19 August 2010

Letters of Jonathan Oldstyle (Letter V)

By Washington Irving

[Letter V, the final one in Oldstyle’s series which Irving intended to address New York theater directly, continues to poke fun at several aspects of New York theater. Readers, however, were delighted and Charles Brockden Brown, a novelist and editor, even sought out Oldstyle to ask his help in starting a literary journal which Brown was planning to publish in Philadelphia. Oldstyle’s letters were Irving’s début in print and brought the 19-year-old his first recognition as a writer. All but the first of the Oldstyle letters were immediately republished, slightly revised and corrected, in the Chronicle Express, the paper’s country edition.]

(published 11 December 1802)

Mr. Editor,

I shall now conclude my remarks on the theatre, which I am afraid you will think are spun out to an unreasonable length; for this I can give no other excuse, than that it is the privilege of old folks to be tiresome, and so I shall proceed.

I had chosen a seat in the pit, as least subject to annoyance from a habit of talking loud that has lately crept into our theatres, and which particularly prevails in the boxes. In old times people went to the theatre for the sake of the play and acting; but I now find it begins to answer the purpose of a coffee-house, or fashionable lounge, where many indulge in loud conversation, without any regard to the pain it inflicts on their more attentive neighbors. As this conversation is generally of the most trifling kind, it seldom repays the latter for the inconvenience they suffer, of not hearing one half of the play.

I found, however, that I had not much bettered my situation; but that every part of the house has its share of evils. Besides those I had already suffered, I was yet to undergo a new kind of torment. I had got in the neighborhood of a very obliging personage, who had seen the play before, and was kindly anticipating every scene, and informing those about him what was to take place; to prevent, I suppose, any disagreeable surprise to which they would otherwise have been liable. Had there been any thing of a plot to the play, this might have been a serious inconvenience; but as the piece was entirely innocent of every thing of the kind, it was not of so much importance. As I generally contrive to extract amusement from every incident that happens, I now entertained myself with remarks on the self-important air with which he delivered his information, and the distressed and impatient looks of his unwilling auditors. I also observed that he made several mistakes in the course of his communications: “Now you’ll see,” said he, “the queen, in all her glory, surrounded with her courtiers, fine as fiddles, and ranged on each side of the stage, like rows of pewter dishes.” On the contrary, we were presented with the portly gentleman and his ragged regiment of banditti. Another time he promised us a regale from the fool; but we were presented with a very fine speech from the queen’s grinning counsellor.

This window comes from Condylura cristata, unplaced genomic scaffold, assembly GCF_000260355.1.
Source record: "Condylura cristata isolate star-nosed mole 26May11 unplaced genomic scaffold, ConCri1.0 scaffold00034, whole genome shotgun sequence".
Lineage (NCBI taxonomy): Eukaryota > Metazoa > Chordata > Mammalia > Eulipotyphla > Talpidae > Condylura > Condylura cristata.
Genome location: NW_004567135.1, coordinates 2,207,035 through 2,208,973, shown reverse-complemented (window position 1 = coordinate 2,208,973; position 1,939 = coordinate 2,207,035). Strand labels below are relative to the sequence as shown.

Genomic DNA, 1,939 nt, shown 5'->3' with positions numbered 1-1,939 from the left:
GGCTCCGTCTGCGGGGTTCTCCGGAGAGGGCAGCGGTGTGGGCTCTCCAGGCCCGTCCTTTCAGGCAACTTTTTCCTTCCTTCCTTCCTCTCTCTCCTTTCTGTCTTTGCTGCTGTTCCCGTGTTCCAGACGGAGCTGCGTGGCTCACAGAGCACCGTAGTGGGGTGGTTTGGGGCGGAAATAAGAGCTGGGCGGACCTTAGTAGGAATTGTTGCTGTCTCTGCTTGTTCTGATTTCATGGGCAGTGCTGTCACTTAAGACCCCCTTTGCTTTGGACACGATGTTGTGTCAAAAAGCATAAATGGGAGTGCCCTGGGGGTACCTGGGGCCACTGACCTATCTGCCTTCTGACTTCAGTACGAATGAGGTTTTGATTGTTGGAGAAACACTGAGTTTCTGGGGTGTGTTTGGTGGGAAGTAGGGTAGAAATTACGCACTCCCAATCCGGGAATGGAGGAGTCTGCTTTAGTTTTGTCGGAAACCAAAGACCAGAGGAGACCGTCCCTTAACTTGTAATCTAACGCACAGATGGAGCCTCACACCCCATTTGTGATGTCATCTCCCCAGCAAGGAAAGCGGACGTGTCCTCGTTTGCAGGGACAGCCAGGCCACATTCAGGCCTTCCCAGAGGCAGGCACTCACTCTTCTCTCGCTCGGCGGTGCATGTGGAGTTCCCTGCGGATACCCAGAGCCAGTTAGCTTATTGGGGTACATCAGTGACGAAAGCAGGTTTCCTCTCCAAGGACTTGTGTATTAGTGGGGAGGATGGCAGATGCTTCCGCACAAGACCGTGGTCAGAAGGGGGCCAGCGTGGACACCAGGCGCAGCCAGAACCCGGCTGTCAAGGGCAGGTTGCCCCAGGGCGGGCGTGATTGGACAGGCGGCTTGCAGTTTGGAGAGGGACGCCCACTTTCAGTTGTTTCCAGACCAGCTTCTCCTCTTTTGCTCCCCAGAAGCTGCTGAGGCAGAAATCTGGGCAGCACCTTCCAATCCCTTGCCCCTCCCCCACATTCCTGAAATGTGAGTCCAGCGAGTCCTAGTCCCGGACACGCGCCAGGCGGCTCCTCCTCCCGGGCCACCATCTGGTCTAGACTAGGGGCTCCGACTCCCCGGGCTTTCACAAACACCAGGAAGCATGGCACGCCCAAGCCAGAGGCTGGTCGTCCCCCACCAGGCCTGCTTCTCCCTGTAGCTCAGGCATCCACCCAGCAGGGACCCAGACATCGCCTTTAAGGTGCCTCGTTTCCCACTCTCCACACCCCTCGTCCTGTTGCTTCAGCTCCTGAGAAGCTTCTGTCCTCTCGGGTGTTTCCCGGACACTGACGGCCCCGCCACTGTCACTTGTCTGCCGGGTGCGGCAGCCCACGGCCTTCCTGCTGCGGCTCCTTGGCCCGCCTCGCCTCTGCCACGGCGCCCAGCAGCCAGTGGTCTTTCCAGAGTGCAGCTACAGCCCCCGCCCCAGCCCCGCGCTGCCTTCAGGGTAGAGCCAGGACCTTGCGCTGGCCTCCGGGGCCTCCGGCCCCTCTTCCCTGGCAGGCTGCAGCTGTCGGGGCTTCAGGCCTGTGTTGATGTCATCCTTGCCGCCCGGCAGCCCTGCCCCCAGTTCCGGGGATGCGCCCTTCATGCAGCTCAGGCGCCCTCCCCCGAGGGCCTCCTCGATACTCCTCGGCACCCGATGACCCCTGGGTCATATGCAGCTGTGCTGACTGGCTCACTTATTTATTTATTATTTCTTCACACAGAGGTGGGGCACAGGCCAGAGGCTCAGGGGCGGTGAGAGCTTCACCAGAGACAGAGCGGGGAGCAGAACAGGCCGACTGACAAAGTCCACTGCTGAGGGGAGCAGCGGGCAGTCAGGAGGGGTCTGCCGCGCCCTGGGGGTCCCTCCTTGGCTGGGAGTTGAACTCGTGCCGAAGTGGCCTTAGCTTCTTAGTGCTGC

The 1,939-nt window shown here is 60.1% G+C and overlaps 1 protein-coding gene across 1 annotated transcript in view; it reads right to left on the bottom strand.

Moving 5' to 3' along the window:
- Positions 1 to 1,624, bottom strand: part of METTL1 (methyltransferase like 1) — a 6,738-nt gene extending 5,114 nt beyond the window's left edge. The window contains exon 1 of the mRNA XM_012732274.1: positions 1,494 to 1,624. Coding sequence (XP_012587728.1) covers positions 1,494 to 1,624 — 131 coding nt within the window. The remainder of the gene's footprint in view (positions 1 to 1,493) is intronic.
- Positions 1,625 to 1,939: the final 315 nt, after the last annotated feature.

My country neighbor was exceedingly delighted with the performance, though he did not half the time understand what was going forward. He sat staring with open mouth at the portly gentleman, as he strode across the stage, and in furious rage drew his sword on the white lion. “By George but that’s a brave fellow,” said he when the act was over, “that’s what you call first rate acting, I suppose.”

Yes, said I, it is what the critics of the present day admire, but it is not altogether what I like; you should have seen an actor of the old school do this part; he would have given it to some purpose; you’d have had such ranting and roaring, and stamping and storming; to be sure this honest man gives us a bounce now and then in the true old style, but in the main he seems to prefer walking on plain ground to strutting on the stilts used by the tragic heroes of my day.

This is the chief of what passed between me and my companion during the play and entertainment, except an observation of his, that it would be well if the manager was to drill his nobility and gentry now and then, to enable them to go through their evolution with more grace and spirit. This put me in mind of something my cousin Jack said to the same purpose, though he went too far in his zeal for reformation. He declared, “he wished sincerely, one of the critics of the day would take all the slab shabs of the theatre in a body (like cats in a bag) and twig the whole bunch.” I can’t say but I like Jack’s idea well enough, though it is rather a severe one.